There was an extraordinary demonstration at the latest Google conference yesterday. It involved a phone call and booking a haircut. Despite not sounding like anything out of the ordinary, it most definitely was. The conversation did not take place with a human; instead an automated Google Assistant. Phone calls involving automation have been around for many years, so again you may think it hardly sounds revolutionary. However, there was a significant difference to other automated systems. The voice was programmed to ask exactly the right questions, pausing in the right places, and even throwing in the odd “mmhmm” for realism.
During the demonstration, the most astonishing aspect was the inability of the individual to suspect they were talking to an AI. The conversation was so realistic that no automation was even detected. Even though this represents a victory for Google in what they set out to achieve, it does raise several questions. Is it ethical to deceive callers into believing they are talking to a human, when in fact they’re not? Should people potentially be discussing sensitive information with AI? The answer to these questions are most certainly no.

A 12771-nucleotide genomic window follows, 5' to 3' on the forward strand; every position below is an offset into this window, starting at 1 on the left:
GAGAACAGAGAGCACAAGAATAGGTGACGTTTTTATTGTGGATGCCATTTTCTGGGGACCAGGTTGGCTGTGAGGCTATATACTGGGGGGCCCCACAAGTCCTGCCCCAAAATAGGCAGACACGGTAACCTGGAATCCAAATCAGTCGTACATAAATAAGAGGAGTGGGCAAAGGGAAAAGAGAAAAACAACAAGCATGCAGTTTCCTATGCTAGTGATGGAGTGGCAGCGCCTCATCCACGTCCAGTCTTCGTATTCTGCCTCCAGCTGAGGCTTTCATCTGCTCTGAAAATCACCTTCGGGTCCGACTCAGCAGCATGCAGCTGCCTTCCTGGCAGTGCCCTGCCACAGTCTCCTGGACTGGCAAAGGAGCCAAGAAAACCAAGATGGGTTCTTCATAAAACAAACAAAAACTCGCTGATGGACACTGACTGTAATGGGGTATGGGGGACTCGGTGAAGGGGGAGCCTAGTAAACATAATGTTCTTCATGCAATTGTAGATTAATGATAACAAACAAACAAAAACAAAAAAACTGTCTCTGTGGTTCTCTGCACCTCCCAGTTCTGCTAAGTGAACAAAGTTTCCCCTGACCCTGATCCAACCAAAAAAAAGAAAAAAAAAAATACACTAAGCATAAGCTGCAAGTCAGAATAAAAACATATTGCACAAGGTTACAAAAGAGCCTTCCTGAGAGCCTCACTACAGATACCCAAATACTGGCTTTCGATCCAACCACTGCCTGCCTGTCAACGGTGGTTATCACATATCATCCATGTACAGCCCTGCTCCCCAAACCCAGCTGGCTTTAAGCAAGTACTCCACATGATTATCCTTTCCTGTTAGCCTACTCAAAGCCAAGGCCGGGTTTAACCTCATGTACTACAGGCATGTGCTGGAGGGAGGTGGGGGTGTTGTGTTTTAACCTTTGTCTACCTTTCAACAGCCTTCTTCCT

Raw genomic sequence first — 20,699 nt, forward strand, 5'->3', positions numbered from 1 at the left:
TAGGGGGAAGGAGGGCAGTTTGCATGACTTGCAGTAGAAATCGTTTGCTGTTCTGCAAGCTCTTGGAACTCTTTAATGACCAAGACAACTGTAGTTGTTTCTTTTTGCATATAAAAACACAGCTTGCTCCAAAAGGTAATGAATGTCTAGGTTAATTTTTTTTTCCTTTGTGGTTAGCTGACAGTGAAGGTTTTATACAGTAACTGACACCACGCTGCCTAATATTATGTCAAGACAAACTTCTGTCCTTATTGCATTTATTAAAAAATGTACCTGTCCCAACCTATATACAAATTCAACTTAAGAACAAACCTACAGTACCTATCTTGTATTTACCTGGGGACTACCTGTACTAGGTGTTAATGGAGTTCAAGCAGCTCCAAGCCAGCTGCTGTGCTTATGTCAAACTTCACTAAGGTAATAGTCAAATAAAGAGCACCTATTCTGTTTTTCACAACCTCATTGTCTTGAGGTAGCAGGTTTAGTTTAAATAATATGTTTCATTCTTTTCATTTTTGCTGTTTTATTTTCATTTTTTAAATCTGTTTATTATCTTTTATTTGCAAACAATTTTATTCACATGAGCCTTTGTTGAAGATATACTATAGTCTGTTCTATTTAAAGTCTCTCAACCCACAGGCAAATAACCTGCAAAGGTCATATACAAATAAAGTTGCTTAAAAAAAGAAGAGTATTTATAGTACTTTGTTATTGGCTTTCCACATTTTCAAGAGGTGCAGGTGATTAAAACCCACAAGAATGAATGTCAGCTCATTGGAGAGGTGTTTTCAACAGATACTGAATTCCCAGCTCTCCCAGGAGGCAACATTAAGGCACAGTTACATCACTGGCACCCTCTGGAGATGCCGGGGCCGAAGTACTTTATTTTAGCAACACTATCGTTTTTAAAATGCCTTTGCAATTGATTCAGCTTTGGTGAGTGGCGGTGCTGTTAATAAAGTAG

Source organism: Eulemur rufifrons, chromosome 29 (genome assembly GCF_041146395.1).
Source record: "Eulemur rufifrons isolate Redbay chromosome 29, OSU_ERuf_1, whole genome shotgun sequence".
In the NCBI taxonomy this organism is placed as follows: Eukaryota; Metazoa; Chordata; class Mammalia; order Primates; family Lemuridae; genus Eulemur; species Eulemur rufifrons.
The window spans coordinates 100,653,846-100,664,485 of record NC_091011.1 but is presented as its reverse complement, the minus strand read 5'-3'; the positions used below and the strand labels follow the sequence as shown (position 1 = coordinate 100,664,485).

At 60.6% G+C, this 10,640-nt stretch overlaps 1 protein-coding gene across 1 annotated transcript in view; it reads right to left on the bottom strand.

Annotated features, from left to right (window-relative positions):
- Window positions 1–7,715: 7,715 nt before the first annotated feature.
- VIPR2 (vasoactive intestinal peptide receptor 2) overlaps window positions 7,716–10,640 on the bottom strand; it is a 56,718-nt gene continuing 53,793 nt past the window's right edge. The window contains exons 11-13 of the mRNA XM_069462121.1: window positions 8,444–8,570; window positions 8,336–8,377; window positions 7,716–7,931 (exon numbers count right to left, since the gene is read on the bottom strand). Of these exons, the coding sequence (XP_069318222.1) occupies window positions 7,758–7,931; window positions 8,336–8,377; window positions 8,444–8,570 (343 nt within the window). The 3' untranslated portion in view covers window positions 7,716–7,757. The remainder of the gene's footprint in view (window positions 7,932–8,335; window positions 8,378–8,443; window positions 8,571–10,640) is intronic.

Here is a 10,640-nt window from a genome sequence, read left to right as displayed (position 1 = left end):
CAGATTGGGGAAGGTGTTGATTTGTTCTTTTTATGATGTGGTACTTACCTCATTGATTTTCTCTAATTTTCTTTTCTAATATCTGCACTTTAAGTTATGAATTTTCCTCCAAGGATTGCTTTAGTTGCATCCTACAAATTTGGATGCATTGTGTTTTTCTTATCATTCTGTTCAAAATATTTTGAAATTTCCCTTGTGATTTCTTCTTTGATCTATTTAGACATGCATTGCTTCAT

A potential easy target for hackers?
Another area of concern is that these systems could be readily targeted by hackers. The activity of such individuals or groups is already rising sharply enough, without providing them with even more encouragement. Security breaches have been on the rise over recent years, with several large businesses suffering as a result. If hackers are able to gain entry to such a scale of company, they are unlikely to have much trouble with an automated system. Even though they are sophisticated processes, they will not be able to match human intellectual capabilities. Therefore, introducing such systems is only adding to an already troublesome situation.
Could result in more fraudulent activity
If such automated systems start to become commonplace when making bookings, it will likely see more fraudulent activity being attempted. People are likely to sense an opportunity to take advantage of AI, and pretend to be someone they’re not. It will become accepted that you have to go through the process, and the known realism of the speaker is likely to cause problems. Individuals will make false claims about who they are, and the convincing nature of the Google Assistant will make it more difficult to detect suspicious activity.
An interesting technological advancement it may be, but risk seems to outweigh reward.